Baggataway: The Iroquois Lacrosse Game

Stories that Take You for the Ride of Your Life

8
February, 2016

Baggataway: The Iroquois Lacrosse Game

Today’s favorite game lacrosse owes its origin to the Iroquois tribes. Baggataway or the “Creator’s Game,” as it was called by the native tribes, was practiced by them as early as the 1400s. A synthesis of military preparation and religious ritualism, the game was invented and played by Huron, Algonquin, Mohawk, Onondaga, Ojibwe and other Iroquois tribes inhabiting mid-Atlantic and Great Lakes areas. The wide-open game became popular among settlers after William George Beers, a dentist in Montreal, added a standardized set of rules in the 1840s.

Baggataway was suitable for tremendous athletic skill young Iroquois men boasts. There were no standard rules except that no one could touch the ball with his hands. Meetings held the day before to make a decision on the rules. The sporting event lasts for days at a stretch from morning to evening. Between 100 and 1,000 players divided into two sides vie for a tiny deerskin ball in a field usually marked by two goalposts, but without any sidelines.

In The Rule of Ranging, my hero Finn learns to play baggataway the hard way, but he is rewarded afterwards.

The playing area between two goalposts, usually trees, rocks or wooden poles, could be between 500 yard and 5 miles. Players had “three-to-four-foot long sticks attached to small nets at their end to catch, throw or carry the ball.” Each goal post had poles with marks at three different heights. When scored above the chest-height mark, one point was allotted. If the ball was thrown above the top half, the player scored two points. Three points were awarded when the ball hits the top adorned by a large replica of a fish.

Baggataway began with the ball was thrown in the air and two sides ran to get hold of it. Passing the ball was skilled trick while dodging a rival player was considered an act of cowardice. Traditional healers served as coaches while women played almost an identical game called amtahcha.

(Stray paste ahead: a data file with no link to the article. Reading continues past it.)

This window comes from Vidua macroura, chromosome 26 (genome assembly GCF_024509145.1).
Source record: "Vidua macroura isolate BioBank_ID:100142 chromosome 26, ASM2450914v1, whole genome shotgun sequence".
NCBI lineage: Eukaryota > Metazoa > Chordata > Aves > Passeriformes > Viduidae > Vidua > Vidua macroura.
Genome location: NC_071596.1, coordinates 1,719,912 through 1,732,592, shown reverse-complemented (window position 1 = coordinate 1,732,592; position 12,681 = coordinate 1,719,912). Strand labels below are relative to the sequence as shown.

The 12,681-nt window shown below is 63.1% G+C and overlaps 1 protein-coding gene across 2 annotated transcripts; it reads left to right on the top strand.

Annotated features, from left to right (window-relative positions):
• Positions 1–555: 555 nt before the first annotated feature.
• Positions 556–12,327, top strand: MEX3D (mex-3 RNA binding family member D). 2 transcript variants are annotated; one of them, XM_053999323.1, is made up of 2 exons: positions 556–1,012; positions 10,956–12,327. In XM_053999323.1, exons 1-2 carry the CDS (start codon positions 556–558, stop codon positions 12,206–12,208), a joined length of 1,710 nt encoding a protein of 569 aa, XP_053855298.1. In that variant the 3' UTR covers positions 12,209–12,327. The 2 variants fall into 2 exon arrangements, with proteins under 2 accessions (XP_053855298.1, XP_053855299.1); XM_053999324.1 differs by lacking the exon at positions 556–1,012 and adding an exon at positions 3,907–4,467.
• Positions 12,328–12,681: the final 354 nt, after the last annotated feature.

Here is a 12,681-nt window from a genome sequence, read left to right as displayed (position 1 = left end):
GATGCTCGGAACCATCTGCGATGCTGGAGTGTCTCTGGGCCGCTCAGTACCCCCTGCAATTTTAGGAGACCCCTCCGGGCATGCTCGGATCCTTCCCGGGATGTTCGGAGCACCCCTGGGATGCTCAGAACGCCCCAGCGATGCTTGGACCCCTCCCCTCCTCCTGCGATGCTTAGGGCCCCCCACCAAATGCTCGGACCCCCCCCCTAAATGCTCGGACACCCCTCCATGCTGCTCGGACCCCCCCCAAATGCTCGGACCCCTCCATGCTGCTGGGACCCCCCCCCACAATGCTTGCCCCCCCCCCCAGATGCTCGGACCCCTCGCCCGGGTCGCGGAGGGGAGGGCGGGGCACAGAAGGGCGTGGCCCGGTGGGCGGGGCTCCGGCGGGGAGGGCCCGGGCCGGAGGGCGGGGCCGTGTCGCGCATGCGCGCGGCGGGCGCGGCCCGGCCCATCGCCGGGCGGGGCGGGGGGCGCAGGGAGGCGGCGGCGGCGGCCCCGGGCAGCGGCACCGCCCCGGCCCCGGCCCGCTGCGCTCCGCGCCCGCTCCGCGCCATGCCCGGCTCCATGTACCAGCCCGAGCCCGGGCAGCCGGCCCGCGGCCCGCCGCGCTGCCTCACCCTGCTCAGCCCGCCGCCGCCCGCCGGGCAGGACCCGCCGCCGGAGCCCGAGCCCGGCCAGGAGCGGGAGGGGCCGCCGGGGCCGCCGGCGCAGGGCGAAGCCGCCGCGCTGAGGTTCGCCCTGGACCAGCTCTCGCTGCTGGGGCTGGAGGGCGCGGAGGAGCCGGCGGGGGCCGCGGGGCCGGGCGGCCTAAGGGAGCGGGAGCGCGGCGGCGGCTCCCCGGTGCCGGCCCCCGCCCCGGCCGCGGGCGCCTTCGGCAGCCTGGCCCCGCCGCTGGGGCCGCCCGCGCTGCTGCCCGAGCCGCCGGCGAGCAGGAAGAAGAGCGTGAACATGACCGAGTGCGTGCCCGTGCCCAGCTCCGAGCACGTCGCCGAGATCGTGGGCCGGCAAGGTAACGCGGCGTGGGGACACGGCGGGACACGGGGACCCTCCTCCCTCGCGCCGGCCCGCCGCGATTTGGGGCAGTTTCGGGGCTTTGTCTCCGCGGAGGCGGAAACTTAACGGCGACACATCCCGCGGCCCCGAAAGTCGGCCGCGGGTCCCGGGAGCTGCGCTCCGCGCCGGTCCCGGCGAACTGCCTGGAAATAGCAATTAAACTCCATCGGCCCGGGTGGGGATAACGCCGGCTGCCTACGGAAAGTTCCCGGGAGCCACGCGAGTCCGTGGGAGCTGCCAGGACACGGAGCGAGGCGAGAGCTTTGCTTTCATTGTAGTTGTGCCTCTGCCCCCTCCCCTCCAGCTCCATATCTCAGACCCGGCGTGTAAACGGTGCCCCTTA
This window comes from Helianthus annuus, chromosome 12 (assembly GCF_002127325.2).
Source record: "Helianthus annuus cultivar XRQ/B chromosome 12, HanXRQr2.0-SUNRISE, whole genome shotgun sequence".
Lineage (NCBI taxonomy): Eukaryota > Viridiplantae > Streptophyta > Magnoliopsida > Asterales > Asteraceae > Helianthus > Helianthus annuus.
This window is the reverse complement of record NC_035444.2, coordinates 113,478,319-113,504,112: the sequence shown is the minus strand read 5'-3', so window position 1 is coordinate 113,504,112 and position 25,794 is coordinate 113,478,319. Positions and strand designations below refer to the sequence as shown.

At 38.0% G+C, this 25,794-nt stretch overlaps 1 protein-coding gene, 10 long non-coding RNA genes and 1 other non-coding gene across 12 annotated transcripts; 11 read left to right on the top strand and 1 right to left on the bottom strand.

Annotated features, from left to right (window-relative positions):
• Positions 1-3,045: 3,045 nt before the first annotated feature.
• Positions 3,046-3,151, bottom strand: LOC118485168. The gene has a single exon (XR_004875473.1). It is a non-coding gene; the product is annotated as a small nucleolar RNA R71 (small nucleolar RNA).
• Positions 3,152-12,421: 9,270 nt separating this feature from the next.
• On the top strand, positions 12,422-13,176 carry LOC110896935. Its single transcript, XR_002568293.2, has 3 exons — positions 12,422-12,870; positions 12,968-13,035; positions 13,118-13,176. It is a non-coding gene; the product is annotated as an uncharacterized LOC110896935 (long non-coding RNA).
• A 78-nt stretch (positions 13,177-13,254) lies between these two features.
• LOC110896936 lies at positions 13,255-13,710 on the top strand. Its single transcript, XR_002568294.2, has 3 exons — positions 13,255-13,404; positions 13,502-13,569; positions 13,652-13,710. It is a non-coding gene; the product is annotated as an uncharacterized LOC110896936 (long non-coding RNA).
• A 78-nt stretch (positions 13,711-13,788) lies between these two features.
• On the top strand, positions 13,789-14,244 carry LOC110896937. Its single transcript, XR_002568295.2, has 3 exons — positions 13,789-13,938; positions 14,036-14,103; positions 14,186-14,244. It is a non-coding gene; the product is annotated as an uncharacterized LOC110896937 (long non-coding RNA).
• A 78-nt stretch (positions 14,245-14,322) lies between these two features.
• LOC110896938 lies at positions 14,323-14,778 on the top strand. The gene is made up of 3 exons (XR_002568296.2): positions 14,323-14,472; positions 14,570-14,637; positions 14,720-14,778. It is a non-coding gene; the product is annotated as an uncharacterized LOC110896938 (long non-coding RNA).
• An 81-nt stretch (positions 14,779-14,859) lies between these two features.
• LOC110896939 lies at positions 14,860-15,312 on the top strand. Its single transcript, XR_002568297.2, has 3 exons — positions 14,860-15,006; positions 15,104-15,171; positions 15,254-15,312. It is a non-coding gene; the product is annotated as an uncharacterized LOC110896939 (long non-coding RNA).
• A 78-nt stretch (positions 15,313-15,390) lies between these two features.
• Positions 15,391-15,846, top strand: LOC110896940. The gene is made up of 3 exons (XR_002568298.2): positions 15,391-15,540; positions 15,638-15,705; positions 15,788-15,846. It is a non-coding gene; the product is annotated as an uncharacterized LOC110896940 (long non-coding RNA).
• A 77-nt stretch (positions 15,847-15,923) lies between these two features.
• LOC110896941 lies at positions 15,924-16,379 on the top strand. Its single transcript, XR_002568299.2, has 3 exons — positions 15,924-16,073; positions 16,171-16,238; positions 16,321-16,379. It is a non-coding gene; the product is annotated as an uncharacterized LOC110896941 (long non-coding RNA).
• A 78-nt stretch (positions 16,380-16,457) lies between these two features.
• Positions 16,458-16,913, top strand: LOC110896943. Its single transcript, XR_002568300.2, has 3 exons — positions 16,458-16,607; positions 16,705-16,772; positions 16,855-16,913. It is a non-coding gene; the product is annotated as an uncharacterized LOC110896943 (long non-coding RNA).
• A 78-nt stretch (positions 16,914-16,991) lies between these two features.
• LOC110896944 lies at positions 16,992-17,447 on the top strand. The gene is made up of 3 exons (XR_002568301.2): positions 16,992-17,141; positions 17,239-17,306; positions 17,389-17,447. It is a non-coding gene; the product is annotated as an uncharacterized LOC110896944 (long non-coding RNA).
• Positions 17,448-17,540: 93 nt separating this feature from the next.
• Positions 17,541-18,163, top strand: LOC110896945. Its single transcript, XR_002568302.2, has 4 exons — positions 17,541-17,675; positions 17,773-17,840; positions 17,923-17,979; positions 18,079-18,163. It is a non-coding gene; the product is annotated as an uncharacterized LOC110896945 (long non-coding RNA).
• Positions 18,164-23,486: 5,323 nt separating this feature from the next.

Apart from being a recreational sport, baggataway had social, political and religious significance. The event played a crucial role in keeping the Iroquois Confederation together for centuries while it kept native warriors robust for combat. Just running across the vast field require strong physical attributes and stamina.

The military significance of baggataway was evident in June 1763 when the event was used as a ploy to unite Sauk and Ojibway tribesmen and capture Fort Michilimackinac. The natives held the game for days outside the fort protected by the British troops and brought a large number of men there. They threw the ball over the walls and stormed the garrison.

Often inter-tribal disputes were settled through the game. It was called “the Creator’s Game” and played to collectively pray and please the gods.

There were elaborate rituals associated with baggataway. Men decorated themselves and their sticks with charcoal and colors. Religious ceremonies held the night before and players participated in a dance ceremony with fancy clothing. Sex was not allowed while sacrifices and other rites were organized to pray for the victory.

Players walked into the field amid fanfare and a host of traditional rituals. The end of the event was celebrated with community feast and dance.

[Image credits: The Catch by Robert Griffing]

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